When my dear companion Cecil purloined a pair of tickets to the premiere of Rockwell: Triple Portrait of a Man starring Daniel Day-Lewis, I was ecstatic. I prodded Cecil for more information, but he wouldn’t let slip how he managed to get the hottest tickets of the festival season. What he did to obtain these prized permits I do not know, but his wry smile reveals a hint of a mischievous tale. That Cecil always was of a rambunctious sort.
We gasped at the splendor of the famed Grand Théâtre Lumière as we floated through the ornate foyer and quickly slipped into a pair of middle seats. The velvet red curtain peeled back and I grasped Cecil’s trembling hand, enchanted by the splendor of the moment. We were about to be made witness to a masterpiece.
We’ve now been applauding for seven minutes.
Daniel Day-Lewis was simply magnificent, and Paul Haggis deftly traversed the life of the beloved painter and Americana incarnate. With every sharp strike of my palms, I expressed my gratitude for the exemplary vision of this auteur. These seven minutes are nothing in the towering shadow of this momentous occasion.
We’ve now been applauding for twelve minutes.
Oh, this tour de force simply must be rewarded, and it’s a privilege to be here applauding for this magnificent film! And yet… my hands are starting to go numb. I had to pause to remove my ring, and there’s a nasty blister in its place. I don’t know if human hands were made to endure applause this prolonged, but I must go on. Cannes demands it!
We’ve now been applauding for sixteen minutes.
For one beautiful moment, the thunderous applause began to wane, and I thought we’d be granted respite. Oh, but then Daniel Day-Lewis emerged from behind the curtain, the warm reception causing a hint of a smile to creep up his chiseled face. “Be brave and soldier on,” I whispered to Cecil, “We’ll soon be free. The applause has reached a feverish crescendo, one that can not possibly be sustained.”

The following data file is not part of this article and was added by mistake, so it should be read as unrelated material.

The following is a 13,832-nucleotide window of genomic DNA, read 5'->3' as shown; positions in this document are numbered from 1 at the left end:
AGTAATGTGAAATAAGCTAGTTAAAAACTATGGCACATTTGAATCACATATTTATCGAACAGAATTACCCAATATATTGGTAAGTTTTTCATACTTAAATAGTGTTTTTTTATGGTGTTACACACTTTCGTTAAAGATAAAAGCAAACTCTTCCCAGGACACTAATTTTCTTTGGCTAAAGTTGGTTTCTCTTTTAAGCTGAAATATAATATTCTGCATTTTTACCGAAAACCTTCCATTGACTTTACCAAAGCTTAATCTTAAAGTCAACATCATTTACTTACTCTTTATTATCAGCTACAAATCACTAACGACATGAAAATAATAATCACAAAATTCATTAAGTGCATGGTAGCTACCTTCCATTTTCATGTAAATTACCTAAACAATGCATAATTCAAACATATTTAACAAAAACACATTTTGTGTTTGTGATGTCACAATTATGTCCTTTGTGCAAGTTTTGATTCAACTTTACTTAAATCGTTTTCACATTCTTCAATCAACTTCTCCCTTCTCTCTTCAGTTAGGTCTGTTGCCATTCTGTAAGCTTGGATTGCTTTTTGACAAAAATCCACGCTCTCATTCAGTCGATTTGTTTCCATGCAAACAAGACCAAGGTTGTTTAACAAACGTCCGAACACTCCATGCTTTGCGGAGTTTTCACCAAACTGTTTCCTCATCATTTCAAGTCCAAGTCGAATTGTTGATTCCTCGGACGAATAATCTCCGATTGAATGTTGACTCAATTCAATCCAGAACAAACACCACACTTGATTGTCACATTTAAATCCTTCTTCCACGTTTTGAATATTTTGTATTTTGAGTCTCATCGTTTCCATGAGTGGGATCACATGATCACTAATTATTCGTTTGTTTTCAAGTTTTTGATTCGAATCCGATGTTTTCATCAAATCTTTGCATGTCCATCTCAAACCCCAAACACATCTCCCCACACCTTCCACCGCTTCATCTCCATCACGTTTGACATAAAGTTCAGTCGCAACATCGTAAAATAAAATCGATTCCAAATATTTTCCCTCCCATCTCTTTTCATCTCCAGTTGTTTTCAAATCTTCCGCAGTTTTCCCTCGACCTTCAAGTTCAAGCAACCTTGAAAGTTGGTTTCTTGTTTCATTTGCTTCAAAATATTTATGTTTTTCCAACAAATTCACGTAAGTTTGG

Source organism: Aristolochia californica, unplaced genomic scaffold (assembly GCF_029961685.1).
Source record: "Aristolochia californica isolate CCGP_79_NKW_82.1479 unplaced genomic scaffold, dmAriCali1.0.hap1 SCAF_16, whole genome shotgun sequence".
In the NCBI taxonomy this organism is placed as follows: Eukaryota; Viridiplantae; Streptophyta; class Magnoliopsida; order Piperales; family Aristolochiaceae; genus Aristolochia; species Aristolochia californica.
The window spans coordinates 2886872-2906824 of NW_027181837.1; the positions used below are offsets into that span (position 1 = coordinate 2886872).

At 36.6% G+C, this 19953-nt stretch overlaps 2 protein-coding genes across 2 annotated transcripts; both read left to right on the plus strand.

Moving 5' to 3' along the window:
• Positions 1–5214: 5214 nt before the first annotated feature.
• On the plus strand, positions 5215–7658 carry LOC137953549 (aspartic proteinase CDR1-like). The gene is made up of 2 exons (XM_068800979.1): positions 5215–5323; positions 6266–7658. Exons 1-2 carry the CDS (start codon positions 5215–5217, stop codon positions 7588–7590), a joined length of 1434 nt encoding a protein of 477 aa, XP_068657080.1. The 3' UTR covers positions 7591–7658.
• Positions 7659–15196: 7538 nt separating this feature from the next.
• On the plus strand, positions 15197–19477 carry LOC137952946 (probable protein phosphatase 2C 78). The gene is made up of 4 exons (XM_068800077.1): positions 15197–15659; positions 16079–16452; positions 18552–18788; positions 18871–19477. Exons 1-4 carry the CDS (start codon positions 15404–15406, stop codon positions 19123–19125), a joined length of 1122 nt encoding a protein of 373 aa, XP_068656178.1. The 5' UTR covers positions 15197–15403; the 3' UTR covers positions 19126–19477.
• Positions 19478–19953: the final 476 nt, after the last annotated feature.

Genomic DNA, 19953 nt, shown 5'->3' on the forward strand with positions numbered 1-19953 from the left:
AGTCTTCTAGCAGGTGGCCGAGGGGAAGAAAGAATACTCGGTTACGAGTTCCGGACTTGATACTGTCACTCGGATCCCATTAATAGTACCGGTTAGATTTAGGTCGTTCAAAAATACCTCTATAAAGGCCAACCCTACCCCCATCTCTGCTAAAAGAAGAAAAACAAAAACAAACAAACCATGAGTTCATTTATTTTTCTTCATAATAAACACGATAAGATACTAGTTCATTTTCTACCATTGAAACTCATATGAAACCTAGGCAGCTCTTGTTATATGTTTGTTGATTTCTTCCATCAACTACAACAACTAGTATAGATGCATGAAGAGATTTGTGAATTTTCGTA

We’ve now been applauding for twenty minutes.
Cecil has begun to tremble like a frail terrier standing valiantly against a stiff breeze. Be brave, my dear Cecil, we must clap on. How magnificent it is to witness what must surely be the emergence of the Palme d’Or recipient!
We’ve now been applauding for twenty-three minutes.
Our heroic efforts have now achieved the momentous title of “longest standing ovation in Cannes history.” Surely the crowd’s lust for manual appreciation has finally been satiated. Cecil is starting to look pale, and an unsightly flop sweat has begun to form on my brow.
We’ve now been applauding for thirty-one minutes.
Cecil’s hypoglycemia has finally bested him, and he’s fainted into my arms. I’m propping the poor dear up as I try to wrestle this spearmint Altoid into his stubborn mouth, but it’s proving difficult to manage his slight frame and navigate my applause for this cinematic triumph.
We’ve now been applauding for thirty-nine minutes.
I thought for a moment I might be able to slip out, but I couldn’t bear the thought of leaving poor Cecil in a heap. He’s my dearest friend and it was so wonderful of him to get these tickets for us. Although… I do not know how much longer I can remain here. I just knew these loutish square-toed shoes were a mistake.
We’ve now been applauding for forty-two minutes.
I left Cecil unconscious, draped over the magnificent velvet of the theater seat. On my way out, I glanced over my shoulder and saw Daniel Day-Lewis cradling Cecil in his arms, drip-feeding him a peach Bellini like one would nurse a damaged bird back to health. That man truly is a treasure.
I could hear the applause ringing out into the street as I slipped from the doors of the illustrious theater. Cecil will surely forgive me when his eyes open to the stern, fatherly visage of the greatest actor of our time gently brushing the hair from his forehead. I’m aghast at my own behavior, but I couldn’t stand the thought of missing the evening’s social affairs, and I’ll be damned if I miss the Timothée Chalamet Slumber Party.